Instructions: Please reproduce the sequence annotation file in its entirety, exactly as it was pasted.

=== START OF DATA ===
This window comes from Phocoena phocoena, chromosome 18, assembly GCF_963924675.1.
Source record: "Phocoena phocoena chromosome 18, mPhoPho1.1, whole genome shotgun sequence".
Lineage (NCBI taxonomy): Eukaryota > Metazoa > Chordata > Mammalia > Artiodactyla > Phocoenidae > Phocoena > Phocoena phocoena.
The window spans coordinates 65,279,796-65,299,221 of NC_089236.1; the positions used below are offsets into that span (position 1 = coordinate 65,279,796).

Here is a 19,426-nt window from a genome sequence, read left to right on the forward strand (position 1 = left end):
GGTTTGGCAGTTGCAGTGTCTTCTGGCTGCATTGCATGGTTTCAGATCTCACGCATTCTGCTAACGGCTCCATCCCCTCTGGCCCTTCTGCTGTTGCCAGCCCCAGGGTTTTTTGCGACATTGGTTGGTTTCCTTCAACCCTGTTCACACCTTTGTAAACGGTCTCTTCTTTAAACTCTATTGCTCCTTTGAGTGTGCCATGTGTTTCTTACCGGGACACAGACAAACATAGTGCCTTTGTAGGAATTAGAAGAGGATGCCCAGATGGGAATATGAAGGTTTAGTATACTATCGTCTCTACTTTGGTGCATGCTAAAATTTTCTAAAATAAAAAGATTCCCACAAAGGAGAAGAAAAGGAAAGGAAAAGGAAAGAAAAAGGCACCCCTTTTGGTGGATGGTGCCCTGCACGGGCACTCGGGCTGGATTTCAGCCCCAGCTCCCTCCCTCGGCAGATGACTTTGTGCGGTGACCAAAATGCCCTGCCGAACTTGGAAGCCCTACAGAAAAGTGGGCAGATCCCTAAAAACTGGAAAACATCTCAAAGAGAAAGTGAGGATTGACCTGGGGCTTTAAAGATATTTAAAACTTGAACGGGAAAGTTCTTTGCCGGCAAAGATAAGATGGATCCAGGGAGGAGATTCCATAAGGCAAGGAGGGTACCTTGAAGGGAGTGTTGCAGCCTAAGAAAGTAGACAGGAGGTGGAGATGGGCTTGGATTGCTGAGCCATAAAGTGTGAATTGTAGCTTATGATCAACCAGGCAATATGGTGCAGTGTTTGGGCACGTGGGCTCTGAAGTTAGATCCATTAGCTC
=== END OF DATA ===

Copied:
This window comes from Phocoena phocoena, chromosome 18, assembly GCF_963924675.1.
Source record: "Phocoena phocoena chromosome 18, mPhoPho1.1, whole genome shotgun sequence".
Lineage (NCBI taxonomy): Eukaryota > Metazoa > Chordata > Mammalia > Artiodactyla > Phocoenidae > Phocoena > Phocoena phocoena.
The window spans coordinates 65,279,796-65,299,221 of NC_089236.1; the positions used below are offsets into that span (position 1 = coordinate 65,279,796).

Here is a 19,426-nt window from a genome sequence, read left to right on the forward strand (position 1 = left end):
GGTTTGGCAGTTGCAGTGTCTTCTGGCTGCATTGCATGGTTTCAGATCTCACGCATTCTGCTAACGGCTCCATCCCCTCTGGCCCTTCTGCTGTTGCCAGCCCCAGGGTTTTTTGCGACATTGGTTGGTTTCCTTCAACCCTGTTCACACCTTTGTAAACGGTCTCTTCTTTAAACTCTATTGCTCCTTTGAGTGTGCCATGTGTTTCTTACCGGGACACAGACAAACATAGTGCCTTTGTAGGAATTAGAAGAGGATGCCCAGATGGGAATATGAAGGTTTAGTATACTATCGTCTCTACTTTGGTGCATGCTAAAATTTTCTAAAATAAAAAGATTCCCACAAAGGAGAAGAAAAGGAAAGGAAAAGGAAAGAAAAAGGCACCCCTTTTGGTGGATGGTGCCCTGCACGGGCACTCGGGCTGGATTTCAGCCCCAGCTCCCTCCCTCGGCAGATGACTTTGTGCGGTGACCAAAATGCCCTGCCGAACTTGGAAGCCCTACAGAAAAGTGGGCAGATCCCTAAAAACTGGAAAACATCTCAAAGAGAAAGTGAGGATTGACCTGGGGCTTTAAAGATATTTAAAACTTGAACGGGAAAGTTCTTTGCCGGCAAAGATAAGATGGATCCAGGGAGGAGATTCCATAAGGCAAGGAGGGTACCTTGAAGGGAGTGTTGCAGCCTAAGAAAGTAGACAGGAGGTGGAGATGGGCTTGGATTGCTGAGCCATAAAGTGTGAATTGTAGCTTATGATCAACCAGGCAATATGGTGCAGTGTTTGGGCACGTGGGCTCTGAAGTTAGATCCATTAGCTC